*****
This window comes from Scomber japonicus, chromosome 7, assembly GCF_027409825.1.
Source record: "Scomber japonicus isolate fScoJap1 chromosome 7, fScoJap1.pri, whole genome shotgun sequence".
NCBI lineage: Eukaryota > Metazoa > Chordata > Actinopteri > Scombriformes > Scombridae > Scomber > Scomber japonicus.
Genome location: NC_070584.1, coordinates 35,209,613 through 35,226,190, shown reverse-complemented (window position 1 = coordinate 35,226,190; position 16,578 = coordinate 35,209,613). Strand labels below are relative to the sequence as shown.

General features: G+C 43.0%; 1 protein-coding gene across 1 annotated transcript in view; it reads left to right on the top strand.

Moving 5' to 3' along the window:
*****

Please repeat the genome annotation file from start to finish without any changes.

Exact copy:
This window comes from Scomber japonicus, chromosome 7, assembly GCF_027409825.1.
Source record: "Scomber japonicus isolate fScoJap1 chromosome 7, fScoJap1.pri, whole genome shotgun sequence".
NCBI lineage: Eukaryota > Metazoa > Chordata > Actinopteri > Scombriformes > Scombridae > Scomber > Scomber japonicus.
Genome location: NC_070584.1, coordinates 35,209,613 through 35,226,190, shown reverse-complemented (window position 1 = coordinate 35,226,190; position 16,578 = coordinate 35,209,613). Strand labels below are relative to the sequence as shown.

General features: G+C 43.0%; 1 protein-coding gene across 1 annotated transcript in view; it reads left to right on the top strand.

Moving 5' to 3' along the window: